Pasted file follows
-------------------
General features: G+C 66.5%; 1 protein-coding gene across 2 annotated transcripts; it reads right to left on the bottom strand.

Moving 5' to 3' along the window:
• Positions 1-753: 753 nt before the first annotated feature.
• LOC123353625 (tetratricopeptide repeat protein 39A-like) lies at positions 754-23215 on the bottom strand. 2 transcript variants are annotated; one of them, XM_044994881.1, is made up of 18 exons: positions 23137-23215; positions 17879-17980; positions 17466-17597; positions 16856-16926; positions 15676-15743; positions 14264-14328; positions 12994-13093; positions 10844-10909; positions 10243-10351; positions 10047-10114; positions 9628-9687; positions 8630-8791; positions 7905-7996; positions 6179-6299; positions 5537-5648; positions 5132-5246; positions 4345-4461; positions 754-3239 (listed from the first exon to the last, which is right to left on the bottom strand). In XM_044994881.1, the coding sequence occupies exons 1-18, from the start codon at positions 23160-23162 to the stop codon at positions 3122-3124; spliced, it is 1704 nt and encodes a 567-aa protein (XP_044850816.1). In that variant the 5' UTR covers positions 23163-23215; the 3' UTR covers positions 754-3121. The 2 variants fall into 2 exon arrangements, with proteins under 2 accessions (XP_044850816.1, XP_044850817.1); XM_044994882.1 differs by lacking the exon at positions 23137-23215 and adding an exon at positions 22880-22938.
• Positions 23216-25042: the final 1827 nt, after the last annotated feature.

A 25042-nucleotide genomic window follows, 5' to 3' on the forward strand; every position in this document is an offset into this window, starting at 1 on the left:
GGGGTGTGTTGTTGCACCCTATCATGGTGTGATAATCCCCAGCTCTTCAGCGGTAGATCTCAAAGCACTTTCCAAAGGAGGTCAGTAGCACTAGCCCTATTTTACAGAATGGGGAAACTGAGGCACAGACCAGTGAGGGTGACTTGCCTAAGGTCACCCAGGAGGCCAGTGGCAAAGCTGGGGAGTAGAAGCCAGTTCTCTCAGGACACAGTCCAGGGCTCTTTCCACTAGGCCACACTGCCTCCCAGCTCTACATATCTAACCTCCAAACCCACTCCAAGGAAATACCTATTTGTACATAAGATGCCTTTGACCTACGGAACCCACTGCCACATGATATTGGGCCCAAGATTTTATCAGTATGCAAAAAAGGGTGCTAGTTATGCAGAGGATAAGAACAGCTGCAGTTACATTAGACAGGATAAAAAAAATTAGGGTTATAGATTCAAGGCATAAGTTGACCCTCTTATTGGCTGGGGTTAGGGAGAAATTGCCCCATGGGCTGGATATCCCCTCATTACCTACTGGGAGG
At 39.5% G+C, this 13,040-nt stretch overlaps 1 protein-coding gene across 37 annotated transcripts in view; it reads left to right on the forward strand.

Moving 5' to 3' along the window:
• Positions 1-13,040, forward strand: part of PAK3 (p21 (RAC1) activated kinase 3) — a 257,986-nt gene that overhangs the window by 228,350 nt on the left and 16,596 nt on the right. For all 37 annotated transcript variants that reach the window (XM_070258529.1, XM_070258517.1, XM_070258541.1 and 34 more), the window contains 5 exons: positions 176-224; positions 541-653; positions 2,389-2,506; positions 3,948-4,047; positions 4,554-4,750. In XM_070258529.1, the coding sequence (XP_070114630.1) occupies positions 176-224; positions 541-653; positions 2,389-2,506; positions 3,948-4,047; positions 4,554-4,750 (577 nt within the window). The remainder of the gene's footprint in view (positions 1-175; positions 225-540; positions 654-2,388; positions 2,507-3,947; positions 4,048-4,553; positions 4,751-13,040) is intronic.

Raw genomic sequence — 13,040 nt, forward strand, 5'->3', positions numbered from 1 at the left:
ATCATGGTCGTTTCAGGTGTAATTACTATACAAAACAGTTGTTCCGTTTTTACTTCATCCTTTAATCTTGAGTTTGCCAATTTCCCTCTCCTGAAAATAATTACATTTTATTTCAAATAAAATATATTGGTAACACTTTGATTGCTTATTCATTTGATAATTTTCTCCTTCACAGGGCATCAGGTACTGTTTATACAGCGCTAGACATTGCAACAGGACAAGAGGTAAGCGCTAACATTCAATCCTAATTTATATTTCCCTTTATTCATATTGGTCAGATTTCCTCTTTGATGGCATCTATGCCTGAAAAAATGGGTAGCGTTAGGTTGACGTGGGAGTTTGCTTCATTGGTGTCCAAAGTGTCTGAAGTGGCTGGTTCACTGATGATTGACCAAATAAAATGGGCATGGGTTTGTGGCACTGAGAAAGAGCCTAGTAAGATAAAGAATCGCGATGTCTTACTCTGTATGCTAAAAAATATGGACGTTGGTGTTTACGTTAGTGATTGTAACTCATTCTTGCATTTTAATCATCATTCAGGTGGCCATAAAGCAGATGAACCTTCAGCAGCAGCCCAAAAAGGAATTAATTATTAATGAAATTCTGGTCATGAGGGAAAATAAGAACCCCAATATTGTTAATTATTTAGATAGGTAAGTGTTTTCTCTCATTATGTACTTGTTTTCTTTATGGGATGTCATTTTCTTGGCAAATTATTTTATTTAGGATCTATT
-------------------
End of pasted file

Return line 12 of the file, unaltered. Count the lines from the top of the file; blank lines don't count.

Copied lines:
ATCATGGTCGTTTCAGGTGTAATTACTATACAAAACAGTTGTTCCGTTTTTACTTCATCCTTTAATCTTGAGTTTGCCAATTTCCCTCTCCTGAAAATAATTACATTTTATTTCAAATAAAATATATTGGTAACACTTTGATTGCTTATTCATTTGATAATTTTCTCCTTCACAGGGCATCAGGTACTGTTTATACAGCGCTAGACATTGCAACAGGACAAGAGGTAAGCGCTAACATTCAATCCTAATTTATATTTCCCTTTATTCATATTGGTCAGATTTCCTCTTTGATGGCATCTATGCCTGAAAAAATGGGTAGCGTTAGGTTGACGTGGGAGTTTGCTTCATTGGTGTCCAAAGTGTCTGAAGTGGCTGGTTCACTGATGATTGACCAAATAAAATGGGCATGGGTTTGTGGCACTGAGAAAGAGCCTAGTAAGATAAAGAATCGCGATGTCTTACTCTGTATGCTAAAAAATATGGACGTTGGTGTTTACGTTAGTGATTGTAACTCATTCTTGCATTTTAATCATCATTCAGGTGGCCATAAAGCAGATGAACCTTCAGCAGCAGCCCAAAAAGGAATTAATTATTAATGAAATTCTGGTCATGAGGGAAAATAAGAACCCCAATATTGTTAATTATTTAGATAGGTAAGTGTTTTCTCTCATTATGTACTTGTTTTCTTTATGGGATGTCATTTTCTTGGCAAATTATTTTATTTAGGATCTATT